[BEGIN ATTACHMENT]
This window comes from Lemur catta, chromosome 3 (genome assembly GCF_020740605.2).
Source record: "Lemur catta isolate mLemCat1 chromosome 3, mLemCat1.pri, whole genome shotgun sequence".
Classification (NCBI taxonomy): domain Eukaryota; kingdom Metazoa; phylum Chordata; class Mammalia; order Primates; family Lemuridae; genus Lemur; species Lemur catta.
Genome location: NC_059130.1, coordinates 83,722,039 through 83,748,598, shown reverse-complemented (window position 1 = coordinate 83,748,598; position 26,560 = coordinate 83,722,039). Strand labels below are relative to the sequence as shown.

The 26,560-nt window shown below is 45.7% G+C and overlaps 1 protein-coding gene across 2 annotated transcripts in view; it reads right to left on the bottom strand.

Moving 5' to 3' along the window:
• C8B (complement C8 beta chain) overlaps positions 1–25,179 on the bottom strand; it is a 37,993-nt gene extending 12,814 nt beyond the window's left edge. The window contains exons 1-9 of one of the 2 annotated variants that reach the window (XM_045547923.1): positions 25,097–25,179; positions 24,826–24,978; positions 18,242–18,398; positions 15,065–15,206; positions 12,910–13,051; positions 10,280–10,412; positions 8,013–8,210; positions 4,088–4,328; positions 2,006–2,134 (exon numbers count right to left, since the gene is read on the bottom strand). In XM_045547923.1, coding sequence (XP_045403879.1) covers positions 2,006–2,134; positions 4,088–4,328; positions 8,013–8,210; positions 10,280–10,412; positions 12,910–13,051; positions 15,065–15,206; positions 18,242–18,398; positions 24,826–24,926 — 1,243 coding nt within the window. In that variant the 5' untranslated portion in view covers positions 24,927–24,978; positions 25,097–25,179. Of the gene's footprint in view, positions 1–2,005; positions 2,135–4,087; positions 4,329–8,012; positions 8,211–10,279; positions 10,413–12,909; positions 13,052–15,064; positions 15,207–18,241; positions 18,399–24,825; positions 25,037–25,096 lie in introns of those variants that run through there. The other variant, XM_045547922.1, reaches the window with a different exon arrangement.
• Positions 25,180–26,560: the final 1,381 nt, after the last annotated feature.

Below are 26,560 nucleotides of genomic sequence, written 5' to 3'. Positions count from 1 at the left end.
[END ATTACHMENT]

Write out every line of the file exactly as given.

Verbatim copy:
This window comes from Lemur catta, chromosome 3 (genome assembly GCF_020740605.2).
Source record: "Lemur catta isolate mLemCat1 chromosome 3, mLemCat1.pri, whole genome shotgun sequence".
Classification (NCBI taxonomy): domain Eukaryota; kingdom Metazoa; phylum Chordata; class Mammalia; order Primates; family Lemuridae; genus Lemur; species Lemur catta.
Genome location: NC_059130.1, coordinates 83,722,039 through 83,748,598, shown reverse-complemented (window position 1 = coordinate 83,748,598; position 26,560 = coordinate 83,722,039). Strand labels below are relative to the sequence as shown.

The 26,560-nt window shown below is 45.7% G+C and overlaps 1 protein-coding gene across 2 annotated transcripts in view; it reads right to left on the bottom strand.

Moving 5' to 3' along the window:
• C8B (complement C8 beta chain) overlaps positions 1–25,179 on the bottom strand; it is a 37,993-nt gene extending 12,814 nt beyond the window's left edge. The window contains exons 1-9 of one of the 2 annotated variants that reach the window (XM_045547923.1): positions 25,097–25,179; positions 24,826–24,978; positions 18,242–18,398; positions 15,065–15,206; positions 12,910–13,051; positions 10,280–10,412; positions 8,013–8,210; positions 4,088–4,328; positions 2,006–2,134 (exon numbers count right to left, since the gene is read on the bottom strand). In XM_045547923.1, coding sequence (XP_045403879.1) covers positions 2,006–2,134; positions 4,088–4,328; positions 8,013–8,210; positions 10,280–10,412; positions 12,910–13,051; positions 15,065–15,206; positions 18,242–18,398; positions 24,826–24,926 — 1,243 coding nt within the window. In that variant the 5' untranslated portion in view covers positions 24,927–24,978; positions 25,097–25,179. Of the gene's footprint in view, positions 1–2,005; positions 2,135–4,087; positions 4,329–8,012; positions 8,211–10,279; positions 10,413–12,909; positions 13,052–15,064; positions 15,207–18,241; positions 18,399–24,825; positions 25,037–25,096 lie in introns of those variants that run through there. The other variant, XM_045547922.1, reaches the window with a different exon arrangement.
• Positions 25,180–26,560: the final 1,381 nt, after the last annotated feature.

Below are 26,560 nucleotides of genomic sequence, written 5' to 3'. Positions count from 1 at the left end.